The End of Dinosaurs

The Cretaceous Extinction

When did the idea of extinction become accepted?

During the seventeenth and eighteenth centuries, scientists knew that fossils were the ancient remains of plants and animals. However, most still thought that these fossils represented known, living species that would shortly be discovered living in some remote, unexplored part of the globe.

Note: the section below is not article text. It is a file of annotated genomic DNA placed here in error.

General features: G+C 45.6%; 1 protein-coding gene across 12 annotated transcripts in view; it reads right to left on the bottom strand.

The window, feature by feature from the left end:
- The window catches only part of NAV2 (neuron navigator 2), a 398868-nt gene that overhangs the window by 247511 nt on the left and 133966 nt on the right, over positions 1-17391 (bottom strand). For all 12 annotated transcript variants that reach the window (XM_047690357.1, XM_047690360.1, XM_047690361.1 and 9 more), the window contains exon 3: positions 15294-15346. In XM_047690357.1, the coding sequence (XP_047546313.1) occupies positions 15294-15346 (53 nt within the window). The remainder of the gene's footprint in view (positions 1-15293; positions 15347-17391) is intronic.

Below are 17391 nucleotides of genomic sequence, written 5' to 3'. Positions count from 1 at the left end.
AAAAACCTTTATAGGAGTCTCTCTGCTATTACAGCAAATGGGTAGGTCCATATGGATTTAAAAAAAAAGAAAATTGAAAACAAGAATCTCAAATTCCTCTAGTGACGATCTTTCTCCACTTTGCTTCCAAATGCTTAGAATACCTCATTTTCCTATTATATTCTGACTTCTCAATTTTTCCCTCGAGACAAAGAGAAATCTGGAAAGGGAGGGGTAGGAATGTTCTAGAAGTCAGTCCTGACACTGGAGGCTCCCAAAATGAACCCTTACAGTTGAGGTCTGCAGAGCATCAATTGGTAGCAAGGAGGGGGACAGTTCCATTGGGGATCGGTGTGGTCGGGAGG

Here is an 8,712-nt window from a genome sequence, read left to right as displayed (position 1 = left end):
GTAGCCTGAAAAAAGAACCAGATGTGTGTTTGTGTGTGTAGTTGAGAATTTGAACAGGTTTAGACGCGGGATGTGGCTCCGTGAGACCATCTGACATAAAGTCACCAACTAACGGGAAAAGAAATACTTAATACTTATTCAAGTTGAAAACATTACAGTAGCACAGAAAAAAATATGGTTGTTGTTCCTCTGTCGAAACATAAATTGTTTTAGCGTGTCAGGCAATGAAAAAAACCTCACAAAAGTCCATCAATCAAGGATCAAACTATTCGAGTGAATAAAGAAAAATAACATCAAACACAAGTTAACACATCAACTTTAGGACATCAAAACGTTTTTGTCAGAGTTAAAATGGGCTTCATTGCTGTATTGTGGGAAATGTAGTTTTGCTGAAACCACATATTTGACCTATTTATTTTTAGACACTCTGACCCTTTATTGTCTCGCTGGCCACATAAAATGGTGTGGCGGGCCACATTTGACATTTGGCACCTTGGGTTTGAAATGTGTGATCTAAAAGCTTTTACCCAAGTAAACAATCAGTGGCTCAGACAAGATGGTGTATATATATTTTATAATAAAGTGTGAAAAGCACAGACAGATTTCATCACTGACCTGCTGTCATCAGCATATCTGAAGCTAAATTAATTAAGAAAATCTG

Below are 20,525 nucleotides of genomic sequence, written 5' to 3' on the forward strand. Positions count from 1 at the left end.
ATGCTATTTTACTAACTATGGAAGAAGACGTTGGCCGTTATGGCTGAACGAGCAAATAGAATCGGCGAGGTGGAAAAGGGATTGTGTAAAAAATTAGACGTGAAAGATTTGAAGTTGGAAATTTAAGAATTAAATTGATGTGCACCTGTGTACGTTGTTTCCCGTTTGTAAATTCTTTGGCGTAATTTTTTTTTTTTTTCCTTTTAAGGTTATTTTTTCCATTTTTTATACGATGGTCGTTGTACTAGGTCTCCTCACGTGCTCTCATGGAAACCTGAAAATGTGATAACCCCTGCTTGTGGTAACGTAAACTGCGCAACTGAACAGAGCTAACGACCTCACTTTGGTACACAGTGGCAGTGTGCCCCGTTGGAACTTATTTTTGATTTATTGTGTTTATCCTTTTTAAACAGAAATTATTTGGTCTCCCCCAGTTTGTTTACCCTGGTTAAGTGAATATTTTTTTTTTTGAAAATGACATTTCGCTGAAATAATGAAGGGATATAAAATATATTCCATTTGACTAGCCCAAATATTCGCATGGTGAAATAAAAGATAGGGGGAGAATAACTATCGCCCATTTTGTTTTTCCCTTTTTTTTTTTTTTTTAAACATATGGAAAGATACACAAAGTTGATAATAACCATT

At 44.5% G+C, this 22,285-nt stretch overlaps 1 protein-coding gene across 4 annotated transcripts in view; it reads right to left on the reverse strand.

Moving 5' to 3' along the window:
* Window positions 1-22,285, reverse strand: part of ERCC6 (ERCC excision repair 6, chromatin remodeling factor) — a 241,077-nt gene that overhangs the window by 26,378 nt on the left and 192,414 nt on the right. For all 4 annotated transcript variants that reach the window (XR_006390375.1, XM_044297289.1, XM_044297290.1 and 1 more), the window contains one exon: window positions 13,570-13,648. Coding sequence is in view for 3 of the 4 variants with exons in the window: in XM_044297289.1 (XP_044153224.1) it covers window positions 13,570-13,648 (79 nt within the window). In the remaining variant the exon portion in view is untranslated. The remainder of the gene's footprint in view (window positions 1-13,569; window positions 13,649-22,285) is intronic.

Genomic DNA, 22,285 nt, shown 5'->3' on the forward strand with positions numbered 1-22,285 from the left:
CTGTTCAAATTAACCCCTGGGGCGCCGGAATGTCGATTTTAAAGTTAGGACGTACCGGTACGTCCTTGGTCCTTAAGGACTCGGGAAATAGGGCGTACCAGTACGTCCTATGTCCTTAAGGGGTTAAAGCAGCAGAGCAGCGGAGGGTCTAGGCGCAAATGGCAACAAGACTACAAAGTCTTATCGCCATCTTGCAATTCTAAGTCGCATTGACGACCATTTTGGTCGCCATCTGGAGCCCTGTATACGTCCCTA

This changed radically in the 1750s. Explorers in North America found the remains of what they thought were elephants, but in reality the animals were mastodons and mammoths, which died out more than 10,000 years ago toward the end of the Ice Ages. As these and other fossils from the New World were examined, scientists realized the fossils were actually the remains of extinct species. In 1796, Baron Georges Cuvier of the Museum d’Histoire Naturelle in Paris (the first comparative anatomist) published a series of papers proving these “fossil elephants,” and giant mammal bones from other parts of the world, did indeed represent extinct species.


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